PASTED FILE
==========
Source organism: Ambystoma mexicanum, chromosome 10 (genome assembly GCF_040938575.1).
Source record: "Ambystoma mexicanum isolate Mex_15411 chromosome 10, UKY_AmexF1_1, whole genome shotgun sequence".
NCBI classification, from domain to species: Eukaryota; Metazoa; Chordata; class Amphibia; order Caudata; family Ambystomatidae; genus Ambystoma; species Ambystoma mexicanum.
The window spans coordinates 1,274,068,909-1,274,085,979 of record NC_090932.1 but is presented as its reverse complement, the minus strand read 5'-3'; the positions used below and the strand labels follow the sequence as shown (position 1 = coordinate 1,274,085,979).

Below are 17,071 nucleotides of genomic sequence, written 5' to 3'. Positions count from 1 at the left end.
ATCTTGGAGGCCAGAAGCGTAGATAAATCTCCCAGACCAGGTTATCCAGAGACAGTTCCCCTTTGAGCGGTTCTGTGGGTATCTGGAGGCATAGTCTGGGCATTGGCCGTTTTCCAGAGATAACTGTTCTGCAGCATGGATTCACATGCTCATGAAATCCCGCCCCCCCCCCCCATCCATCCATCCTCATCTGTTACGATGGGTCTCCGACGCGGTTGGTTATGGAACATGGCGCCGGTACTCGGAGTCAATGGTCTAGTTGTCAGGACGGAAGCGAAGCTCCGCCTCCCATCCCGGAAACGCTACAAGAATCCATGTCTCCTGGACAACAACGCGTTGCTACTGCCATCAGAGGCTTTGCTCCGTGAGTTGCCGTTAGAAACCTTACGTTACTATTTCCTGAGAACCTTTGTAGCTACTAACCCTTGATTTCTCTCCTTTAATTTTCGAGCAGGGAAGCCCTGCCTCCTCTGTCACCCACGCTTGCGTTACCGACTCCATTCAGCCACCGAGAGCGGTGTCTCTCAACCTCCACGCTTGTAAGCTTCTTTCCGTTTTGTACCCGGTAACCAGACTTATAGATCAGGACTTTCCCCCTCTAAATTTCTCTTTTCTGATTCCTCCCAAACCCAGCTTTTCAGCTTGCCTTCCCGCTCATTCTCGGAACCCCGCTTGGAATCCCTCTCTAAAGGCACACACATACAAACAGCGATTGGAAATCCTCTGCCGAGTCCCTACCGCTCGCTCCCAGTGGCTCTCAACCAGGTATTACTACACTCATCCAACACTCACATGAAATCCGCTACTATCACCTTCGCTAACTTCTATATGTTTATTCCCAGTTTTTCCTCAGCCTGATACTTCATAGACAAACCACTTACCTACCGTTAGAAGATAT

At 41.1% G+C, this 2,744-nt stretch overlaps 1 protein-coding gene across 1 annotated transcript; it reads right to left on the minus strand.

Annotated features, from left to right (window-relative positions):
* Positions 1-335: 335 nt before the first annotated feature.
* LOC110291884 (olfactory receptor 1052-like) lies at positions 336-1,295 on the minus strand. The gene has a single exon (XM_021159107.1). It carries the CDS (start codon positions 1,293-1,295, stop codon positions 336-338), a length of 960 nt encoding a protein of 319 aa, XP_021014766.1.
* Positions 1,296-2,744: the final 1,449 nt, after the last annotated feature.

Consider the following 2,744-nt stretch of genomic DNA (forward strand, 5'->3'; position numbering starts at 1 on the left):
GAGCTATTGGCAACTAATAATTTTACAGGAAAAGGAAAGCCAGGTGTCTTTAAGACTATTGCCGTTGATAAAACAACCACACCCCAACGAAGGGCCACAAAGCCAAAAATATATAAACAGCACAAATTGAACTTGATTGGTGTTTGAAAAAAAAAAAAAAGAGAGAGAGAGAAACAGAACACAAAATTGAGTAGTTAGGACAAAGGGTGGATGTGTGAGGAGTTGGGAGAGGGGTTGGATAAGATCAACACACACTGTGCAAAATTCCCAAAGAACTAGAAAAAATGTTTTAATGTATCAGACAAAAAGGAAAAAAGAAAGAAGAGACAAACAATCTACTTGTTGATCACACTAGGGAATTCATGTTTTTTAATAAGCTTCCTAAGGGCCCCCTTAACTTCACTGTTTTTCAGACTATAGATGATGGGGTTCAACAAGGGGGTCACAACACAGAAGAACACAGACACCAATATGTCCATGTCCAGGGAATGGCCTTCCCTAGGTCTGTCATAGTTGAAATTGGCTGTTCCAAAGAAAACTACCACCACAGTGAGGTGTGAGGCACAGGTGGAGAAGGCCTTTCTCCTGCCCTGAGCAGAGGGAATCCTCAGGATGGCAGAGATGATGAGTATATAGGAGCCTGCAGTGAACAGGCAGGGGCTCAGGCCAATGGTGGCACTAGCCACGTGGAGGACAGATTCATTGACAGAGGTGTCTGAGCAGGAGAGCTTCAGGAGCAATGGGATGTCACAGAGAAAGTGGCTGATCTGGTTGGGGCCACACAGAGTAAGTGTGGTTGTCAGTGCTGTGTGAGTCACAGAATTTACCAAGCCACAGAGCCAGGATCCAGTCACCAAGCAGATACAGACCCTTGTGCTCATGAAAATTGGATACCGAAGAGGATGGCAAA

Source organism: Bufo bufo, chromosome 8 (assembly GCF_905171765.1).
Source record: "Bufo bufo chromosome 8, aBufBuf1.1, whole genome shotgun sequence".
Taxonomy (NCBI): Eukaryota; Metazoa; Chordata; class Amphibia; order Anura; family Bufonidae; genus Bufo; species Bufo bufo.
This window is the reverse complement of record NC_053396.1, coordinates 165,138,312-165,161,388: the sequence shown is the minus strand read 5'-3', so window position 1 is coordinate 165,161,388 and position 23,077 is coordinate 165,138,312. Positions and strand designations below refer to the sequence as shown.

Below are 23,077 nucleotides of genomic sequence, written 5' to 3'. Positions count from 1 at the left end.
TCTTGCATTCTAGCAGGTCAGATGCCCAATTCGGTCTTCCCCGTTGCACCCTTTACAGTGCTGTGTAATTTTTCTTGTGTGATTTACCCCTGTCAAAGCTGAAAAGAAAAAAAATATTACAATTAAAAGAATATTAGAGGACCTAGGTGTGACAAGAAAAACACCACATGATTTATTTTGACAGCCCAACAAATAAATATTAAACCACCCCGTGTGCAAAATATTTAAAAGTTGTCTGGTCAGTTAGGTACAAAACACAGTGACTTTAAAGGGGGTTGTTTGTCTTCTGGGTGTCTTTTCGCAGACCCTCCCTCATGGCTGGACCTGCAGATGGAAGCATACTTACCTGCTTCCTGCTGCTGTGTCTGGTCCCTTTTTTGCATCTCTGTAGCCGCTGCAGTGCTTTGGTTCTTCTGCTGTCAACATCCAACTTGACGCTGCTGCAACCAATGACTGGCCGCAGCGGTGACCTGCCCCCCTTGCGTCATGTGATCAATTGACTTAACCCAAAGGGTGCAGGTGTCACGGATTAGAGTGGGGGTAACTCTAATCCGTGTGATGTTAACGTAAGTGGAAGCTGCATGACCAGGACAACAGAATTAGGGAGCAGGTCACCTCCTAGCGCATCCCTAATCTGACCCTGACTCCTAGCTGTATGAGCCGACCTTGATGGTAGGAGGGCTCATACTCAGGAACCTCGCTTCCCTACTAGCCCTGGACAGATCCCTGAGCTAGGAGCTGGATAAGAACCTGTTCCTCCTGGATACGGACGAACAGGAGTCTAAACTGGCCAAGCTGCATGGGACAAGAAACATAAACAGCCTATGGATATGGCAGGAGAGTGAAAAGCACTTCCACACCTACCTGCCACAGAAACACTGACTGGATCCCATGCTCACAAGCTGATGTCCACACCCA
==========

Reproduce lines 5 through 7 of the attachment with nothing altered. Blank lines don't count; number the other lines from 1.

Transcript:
Below are 17,071 nucleotides of genomic sequence, written 5' to 3'. Positions count from 1 at the left end.
ATCTTGGAGGCCAGAAGCGTAGATAAATCTCCCAGACCAGGTTATCCAGAGACAGTTCCCCTTTGAGCGGTTCTGTGGGTATCTGGAGGCATAGTCTGGGCATTGGCCGTTTTCCAGAGATAACTGTTCTGCAGCATGGATTCACATGCTCATGAAATCCCGCCCCCCCCCCCCATCCATCCATCCTCATCTGTTACGATGGGTCTCCGACGCGGTTGGTTATGGAACATGGCGCCGGTACTCGGAGTCAATGGTCTAGTTGTCAGGACGGAAGCGAAGCTCCGCCTCCCATCCCGGAAACGCTACAAGAATCCATGTCTCCTGGACAACAACGCGTTGCTACTGCCATCAGAGGCTTTGCTCCGTGAGTTGCCGTTAGAAACCTTACGTTACTATTTCCTGAGAACCTTTGTAGCTACTAACCCTTGATTTCTCTCCTTTAATTTTCGAGCAGGGAAGCCCTGCCTCCTCTGTCACCCACGCTTGCGTTACCGACTCCATTCAGCCACCGAGAGCGGTGTCTCTCAACCTCCACGCTTGTAAGCTTCTTTCCGTTTTGTACCCGGTAACCAGACTTATAGATCAGGACTTTCCCCCTCTAAATTTCTCTTTTCTGATTCCTCCCAAACCCAGCTTTTCAGCTTGCCTTCCCGCTCATTCTCGGAACCCCGCTTGGAATCCCTCTCTAAAGGCACACACATACAAACAGCGATTGGAAATCCTCTGCCGAGTCCCTACCGCTCGCTCCCAGTGGCTCTCAACCAGGTATTACTACACTCATCCAACACTCACATGAAATCCGCTACTATCACCTTCGCTAACTTCTATATGTTTATTCCCAGTTTTTCCTCAGCCTGATACTTCATAGACAAACCACTTACCTACCGTTAGAAGATAT

At 41.1% G+C, this 2,744-nt stretch overlaps 1 protein-coding gene across 1 annotated transcript; it reads right to left on the minus strand.